New Zealand's rocky road to MMP

New Zealand's rocky road to MMP
Photo credit: Newshub.

This weekend on Newshub Nation, John Michael-Swannix examines how we elect our Government, and asks what can be done to improve the system. Ahead of that story, Newshub Nation looks at why MMP was adopted in the first place.

In 1993 New Zealand made the most dramatic change to its political process since the success of the suffrage movement.

A binding referendum held alongside the 1993 general election saw Kiwis vote for the same Government but an entirely new way of electing them - a German import known as Mixed Member Proportional (MMP).

Until then, almost every general election in New Zealand's history used First Past the Post (FPP). The only exception was a short-lived experiment with the 'second ballot system' between 1908-13.

FPP meant that the candidate with the most votes in any electorate would take the seat, with Government being formed with whoever had the most out of 92 available seats. The winner didn't need over half the votes, just more than any other candidate.

This led to parties who received comparatively little of the overall vote gaining disproportionate representation in Government and vice versa.

In the 1973 general election, the third leading party at the time, Social Credit, won 16 percent of the overall vote but only one seat in Parliament. In the next election, it won 21 percent, but still ended up with only two seats.

Voters grew disillusioned with the electoral process and pressure mounted for Government to investigate alternatives.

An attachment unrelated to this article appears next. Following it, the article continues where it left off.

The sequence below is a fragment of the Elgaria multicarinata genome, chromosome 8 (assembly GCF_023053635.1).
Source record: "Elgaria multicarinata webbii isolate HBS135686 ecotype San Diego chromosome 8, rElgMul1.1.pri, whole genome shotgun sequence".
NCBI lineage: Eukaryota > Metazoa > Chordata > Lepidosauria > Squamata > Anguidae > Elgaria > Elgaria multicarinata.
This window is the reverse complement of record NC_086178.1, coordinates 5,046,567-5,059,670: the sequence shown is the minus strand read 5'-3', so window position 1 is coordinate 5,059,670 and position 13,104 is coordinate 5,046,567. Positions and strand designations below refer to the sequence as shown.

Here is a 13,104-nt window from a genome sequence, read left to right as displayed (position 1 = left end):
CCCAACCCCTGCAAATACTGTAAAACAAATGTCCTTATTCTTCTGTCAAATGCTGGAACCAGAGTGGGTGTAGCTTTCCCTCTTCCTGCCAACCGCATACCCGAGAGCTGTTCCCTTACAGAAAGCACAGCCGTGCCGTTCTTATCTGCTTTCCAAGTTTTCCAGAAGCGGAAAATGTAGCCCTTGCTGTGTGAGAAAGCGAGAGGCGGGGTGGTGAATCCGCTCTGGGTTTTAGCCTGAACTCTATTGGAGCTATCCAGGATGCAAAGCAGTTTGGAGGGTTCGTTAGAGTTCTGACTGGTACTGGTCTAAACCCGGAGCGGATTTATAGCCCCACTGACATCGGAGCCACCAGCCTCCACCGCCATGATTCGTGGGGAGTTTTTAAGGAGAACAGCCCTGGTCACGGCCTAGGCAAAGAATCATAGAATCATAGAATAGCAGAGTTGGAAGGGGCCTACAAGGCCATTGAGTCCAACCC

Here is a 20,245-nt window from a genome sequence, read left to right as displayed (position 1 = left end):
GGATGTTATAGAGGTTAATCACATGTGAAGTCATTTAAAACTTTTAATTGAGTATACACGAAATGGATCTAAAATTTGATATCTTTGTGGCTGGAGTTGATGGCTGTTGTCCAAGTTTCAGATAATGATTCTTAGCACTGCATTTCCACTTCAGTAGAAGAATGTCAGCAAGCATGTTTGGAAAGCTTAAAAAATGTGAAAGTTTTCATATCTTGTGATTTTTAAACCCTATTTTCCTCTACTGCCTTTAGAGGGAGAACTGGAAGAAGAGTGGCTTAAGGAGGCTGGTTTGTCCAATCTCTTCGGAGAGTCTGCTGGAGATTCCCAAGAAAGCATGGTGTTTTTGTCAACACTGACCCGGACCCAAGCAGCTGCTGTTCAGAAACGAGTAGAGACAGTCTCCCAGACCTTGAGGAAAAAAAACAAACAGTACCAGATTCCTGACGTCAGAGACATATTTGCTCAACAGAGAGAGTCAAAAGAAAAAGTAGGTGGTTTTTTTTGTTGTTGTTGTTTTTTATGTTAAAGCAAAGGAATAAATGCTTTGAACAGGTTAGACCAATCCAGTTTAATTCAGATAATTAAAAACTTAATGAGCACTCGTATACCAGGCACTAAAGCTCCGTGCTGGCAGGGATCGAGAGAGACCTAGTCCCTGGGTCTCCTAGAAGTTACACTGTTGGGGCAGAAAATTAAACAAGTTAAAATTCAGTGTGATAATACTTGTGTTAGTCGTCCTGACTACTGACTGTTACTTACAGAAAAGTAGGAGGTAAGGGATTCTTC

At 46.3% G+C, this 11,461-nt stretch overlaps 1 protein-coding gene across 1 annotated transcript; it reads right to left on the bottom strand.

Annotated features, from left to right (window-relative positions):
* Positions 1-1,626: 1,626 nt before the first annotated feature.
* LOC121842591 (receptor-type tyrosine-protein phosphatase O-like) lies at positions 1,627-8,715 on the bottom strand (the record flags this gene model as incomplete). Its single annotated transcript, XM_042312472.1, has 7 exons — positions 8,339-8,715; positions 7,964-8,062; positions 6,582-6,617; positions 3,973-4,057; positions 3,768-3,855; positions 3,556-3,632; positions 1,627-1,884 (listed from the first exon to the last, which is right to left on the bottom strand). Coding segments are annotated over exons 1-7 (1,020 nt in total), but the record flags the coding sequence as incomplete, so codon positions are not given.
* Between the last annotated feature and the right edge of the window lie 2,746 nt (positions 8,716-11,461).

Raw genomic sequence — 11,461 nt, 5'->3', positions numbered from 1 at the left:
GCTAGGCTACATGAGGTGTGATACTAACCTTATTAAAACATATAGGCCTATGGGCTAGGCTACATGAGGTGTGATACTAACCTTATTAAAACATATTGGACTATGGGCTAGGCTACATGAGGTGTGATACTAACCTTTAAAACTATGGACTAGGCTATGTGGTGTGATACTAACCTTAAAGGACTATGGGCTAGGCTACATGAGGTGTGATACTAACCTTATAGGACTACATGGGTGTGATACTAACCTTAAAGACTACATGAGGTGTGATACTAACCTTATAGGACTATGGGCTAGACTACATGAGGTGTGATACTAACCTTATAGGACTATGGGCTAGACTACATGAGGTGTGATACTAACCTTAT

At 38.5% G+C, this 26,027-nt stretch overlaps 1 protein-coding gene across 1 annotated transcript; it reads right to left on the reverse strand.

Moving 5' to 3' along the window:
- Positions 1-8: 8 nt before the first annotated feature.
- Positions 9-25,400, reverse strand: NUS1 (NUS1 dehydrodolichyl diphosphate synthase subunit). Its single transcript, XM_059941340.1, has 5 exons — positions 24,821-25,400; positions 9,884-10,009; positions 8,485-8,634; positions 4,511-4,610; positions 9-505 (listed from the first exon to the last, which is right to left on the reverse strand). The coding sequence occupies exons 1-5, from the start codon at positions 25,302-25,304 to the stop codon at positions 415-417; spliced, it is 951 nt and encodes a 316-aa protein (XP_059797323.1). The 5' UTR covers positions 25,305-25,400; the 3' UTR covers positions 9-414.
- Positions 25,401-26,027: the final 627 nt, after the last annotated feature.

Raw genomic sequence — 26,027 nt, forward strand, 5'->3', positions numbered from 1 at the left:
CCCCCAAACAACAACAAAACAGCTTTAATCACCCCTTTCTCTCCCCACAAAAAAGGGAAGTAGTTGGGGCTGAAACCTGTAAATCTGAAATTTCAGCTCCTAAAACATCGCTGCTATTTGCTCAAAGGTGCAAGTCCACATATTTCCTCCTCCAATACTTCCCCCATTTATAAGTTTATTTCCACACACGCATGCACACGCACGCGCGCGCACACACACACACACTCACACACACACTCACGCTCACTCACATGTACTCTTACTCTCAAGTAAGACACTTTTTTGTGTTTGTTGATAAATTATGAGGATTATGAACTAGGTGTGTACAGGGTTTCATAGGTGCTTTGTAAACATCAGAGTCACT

During its 1981 and 1984 campaigns, Labour promised to establish a Royal Commission of Inquiry to investigate election reform. After winning in 1984, they made good on their promise and the commission was set up in 1985.

The resulting recommendations, delivered in 1986, were surprisingly radical. It was suggested that New Zealand’s Parliament should increase to 120 MPs, and the FPP system be scrapped in favour of MMP.

The suggested system meant half the MPs would be elected in electorate races, as before, with the other half being taken from party lists. The system ensured a party's representation in Parliament was more broadly representative of their total share of the vote, while also making it easier for smaller parties to enter Parliament.

The recommendations proved unpopular with both Labour and National, but due to public pressure both parties promised to hold a referendum on voting reform heading into the 1990 election. 

Labour was soundly defeated and Jim Bolger's new National Government was called on to make good on its pre-election promise.

National eventually agreed agreed to hold a non-binding referendum on electoral reform in September 1992, with the promise of a binding referendum the following year if there was majority support for change.

In the first poll, voters were asked whether they supported reform and to pick between four possible alternatives: MMP, single transferable vote, supplementary member or preferential vote.  

The referendum results were starkly one-sided, with 85 percent of respondents in favour of reform and the vast majority favouring MMP among the suggested alternatives. As then Labour leader Mike Moore put it: "The people didn't speak on Saturday. They screamed."

The second, binding referendum was held alongside the 1993 general election and was a straight choice between FPP and MMP.

There were well-entrenched lobby groups for both sides by this point, making the results of the referendum much closer, but MMP still came out on top, with 54 percent to 46 percent.

The Government was then faced with the enormous task of overhauling the entire electoral system before the 1996 election. But the change was completed in time, overseen in part by the newly established Electoral Commission, and in 1996 New Zealand voted in its first MMP election.

The results were infamously messy, with two months of negotiations forming a surprise coalition between NZ First and National, which eventually collapsed.   

Today, MMP is not without its critics, with some experts saying that one of our most significant updates to political process should still be seen as a work in progress.

Catch John-Michael Swannix's full story on MMP tomorrow at 9:30

Newshub Nation.